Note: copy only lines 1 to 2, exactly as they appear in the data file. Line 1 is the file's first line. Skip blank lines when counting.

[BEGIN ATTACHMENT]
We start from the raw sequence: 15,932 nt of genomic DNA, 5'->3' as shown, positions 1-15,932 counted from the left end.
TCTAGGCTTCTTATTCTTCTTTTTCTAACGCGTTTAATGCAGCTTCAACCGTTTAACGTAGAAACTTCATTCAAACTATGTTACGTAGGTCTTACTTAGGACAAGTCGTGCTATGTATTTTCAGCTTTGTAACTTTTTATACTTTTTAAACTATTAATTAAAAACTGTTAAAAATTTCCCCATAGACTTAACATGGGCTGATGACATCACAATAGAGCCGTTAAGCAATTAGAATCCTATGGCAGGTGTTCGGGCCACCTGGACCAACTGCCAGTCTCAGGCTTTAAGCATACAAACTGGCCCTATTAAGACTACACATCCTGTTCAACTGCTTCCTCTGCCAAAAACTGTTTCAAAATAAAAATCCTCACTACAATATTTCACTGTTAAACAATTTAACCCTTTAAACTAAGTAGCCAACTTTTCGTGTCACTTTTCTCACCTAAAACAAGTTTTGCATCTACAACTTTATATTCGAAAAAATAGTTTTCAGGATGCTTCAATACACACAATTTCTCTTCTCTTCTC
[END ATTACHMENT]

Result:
We start from the raw sequence: 15,932 nt of genomic DNA, 5'->3' as shown, positions 1-15,932 counted from the left end.
TCTAGGCTTCTTATTCTTCTTTTTCTAACGCGTTTAATGCAGCTTCAACCGTTTAACGTAGAAACTTCATTCAAACTATGTTACGTAGGTCTTACTTAGGACAAGTCGTGCTATGTATTTTCAGCTTTGTAACTTTTTATACTTTTTAAACTATTAATTAAAAACTGTTAAAAATTTCCCCATAGACTTAACATGGGCTGATGACATCACAATAGAGCCGTTAAGCAATTAGAATCCTATGGCAGGTGTTCGGGCCACCTGGACCAACTGCCAGTCTCAGGCTTTAAGCATACAAACTGGCCCTATTAAGACTACACATCCTGTTCAACTGCTTCCTCTGCCAAAAACTGTTTCAAAATAAAAATCCTCACTACAATATTTCACTGTTAAACAATTTAACCCTTTAAACTAAGTAGCCAACTTTTCGTGTCACTTTTCTCACCTAAAACAAGTTTTGCATCTACAACTTTATATTCGAAAAAATAGTTTTCAGGATGCTTCAATACACACAATTTCTCTTCTCTTCTC